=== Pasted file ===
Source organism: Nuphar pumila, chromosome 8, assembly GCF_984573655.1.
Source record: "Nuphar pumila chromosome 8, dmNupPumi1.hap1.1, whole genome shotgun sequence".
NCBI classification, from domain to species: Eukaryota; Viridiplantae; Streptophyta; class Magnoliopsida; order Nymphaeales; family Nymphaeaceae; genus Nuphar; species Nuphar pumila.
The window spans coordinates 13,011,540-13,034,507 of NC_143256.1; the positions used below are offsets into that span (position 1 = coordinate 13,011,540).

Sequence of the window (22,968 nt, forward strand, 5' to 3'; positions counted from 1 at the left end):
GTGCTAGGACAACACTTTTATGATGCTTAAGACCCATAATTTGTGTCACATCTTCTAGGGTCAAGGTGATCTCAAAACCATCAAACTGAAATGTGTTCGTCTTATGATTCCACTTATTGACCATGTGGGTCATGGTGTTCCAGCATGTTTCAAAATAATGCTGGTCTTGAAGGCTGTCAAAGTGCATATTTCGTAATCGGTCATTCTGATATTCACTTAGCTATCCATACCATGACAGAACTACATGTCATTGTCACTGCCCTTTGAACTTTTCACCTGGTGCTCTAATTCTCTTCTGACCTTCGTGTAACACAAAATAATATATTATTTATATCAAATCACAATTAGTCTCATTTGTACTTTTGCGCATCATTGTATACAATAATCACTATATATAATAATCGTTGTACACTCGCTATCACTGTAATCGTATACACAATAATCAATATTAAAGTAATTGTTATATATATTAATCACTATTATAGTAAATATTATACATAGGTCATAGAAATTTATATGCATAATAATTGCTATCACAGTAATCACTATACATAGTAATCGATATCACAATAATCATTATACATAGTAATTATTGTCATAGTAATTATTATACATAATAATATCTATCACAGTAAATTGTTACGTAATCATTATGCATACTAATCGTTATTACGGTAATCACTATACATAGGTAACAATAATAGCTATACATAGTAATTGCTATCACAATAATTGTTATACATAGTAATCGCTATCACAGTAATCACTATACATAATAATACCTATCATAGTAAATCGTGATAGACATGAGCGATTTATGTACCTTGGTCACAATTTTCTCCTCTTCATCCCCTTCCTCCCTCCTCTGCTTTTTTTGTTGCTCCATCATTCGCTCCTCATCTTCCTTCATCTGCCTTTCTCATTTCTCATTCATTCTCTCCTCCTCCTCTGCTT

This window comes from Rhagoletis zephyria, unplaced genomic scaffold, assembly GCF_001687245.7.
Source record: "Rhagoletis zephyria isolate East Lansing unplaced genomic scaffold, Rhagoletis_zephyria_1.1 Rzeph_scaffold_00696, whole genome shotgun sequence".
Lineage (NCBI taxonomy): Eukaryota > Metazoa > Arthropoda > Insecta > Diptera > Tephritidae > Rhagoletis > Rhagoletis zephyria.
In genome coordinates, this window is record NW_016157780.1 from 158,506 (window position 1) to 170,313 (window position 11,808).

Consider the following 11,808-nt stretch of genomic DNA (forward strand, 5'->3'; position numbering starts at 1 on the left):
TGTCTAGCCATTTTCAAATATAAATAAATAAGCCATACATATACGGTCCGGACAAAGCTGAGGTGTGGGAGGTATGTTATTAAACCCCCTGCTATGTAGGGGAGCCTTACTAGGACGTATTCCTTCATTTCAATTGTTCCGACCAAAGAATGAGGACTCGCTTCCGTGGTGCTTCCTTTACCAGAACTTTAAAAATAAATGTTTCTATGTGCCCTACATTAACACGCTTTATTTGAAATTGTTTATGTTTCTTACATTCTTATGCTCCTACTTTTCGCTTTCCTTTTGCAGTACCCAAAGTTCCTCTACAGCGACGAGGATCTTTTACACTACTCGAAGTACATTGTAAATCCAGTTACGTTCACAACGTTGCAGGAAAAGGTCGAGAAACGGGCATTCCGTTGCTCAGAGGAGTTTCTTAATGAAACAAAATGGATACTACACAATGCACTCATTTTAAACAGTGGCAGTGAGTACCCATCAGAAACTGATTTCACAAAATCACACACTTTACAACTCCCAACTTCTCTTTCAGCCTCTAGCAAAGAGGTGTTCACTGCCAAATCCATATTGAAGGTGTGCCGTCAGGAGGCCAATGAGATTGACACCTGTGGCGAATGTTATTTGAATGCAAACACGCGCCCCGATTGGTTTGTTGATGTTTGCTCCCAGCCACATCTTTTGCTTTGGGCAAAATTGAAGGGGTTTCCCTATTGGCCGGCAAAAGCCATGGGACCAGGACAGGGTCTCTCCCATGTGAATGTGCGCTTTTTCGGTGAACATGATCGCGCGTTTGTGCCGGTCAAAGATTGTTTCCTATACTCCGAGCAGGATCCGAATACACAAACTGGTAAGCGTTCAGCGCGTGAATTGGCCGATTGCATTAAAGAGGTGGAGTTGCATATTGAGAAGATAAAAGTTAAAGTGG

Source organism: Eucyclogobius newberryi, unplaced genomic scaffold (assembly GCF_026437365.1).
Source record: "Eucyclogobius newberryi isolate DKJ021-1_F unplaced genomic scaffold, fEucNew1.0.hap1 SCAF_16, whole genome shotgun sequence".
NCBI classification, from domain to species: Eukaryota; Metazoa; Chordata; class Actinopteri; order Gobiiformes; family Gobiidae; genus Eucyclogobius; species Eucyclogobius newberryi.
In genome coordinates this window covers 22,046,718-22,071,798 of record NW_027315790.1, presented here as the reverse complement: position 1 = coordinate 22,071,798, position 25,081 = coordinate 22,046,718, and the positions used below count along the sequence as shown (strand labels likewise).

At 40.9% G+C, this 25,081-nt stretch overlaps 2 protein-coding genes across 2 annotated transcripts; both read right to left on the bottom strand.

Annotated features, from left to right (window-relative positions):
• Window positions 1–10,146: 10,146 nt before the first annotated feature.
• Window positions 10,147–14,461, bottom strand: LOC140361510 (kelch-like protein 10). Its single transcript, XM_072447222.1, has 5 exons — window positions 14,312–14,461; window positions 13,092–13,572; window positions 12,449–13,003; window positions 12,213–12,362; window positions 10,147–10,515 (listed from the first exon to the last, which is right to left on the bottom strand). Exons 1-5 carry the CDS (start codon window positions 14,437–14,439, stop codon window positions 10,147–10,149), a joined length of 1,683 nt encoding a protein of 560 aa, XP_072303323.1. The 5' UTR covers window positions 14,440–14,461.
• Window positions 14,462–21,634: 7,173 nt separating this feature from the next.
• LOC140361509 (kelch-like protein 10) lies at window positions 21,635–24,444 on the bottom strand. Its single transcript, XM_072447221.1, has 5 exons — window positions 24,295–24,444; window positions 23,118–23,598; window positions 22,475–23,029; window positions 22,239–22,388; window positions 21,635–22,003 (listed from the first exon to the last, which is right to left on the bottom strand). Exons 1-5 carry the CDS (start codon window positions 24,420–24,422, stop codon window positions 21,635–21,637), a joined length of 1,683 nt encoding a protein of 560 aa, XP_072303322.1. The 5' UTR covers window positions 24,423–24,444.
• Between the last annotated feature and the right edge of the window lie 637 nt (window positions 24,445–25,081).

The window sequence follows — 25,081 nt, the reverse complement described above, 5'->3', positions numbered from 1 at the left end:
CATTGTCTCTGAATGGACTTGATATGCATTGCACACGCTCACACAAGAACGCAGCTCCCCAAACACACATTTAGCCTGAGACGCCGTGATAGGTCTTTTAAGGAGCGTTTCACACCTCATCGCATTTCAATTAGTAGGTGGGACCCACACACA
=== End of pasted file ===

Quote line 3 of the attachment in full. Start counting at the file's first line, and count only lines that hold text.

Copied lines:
NCBI classification, from domain to species: Eukaryota; Viridiplantae; Streptophyta; class Magnoliopsida; order Nymphaeales; family Nymphaeaceae; genus Nuphar; species Nuphar pumila.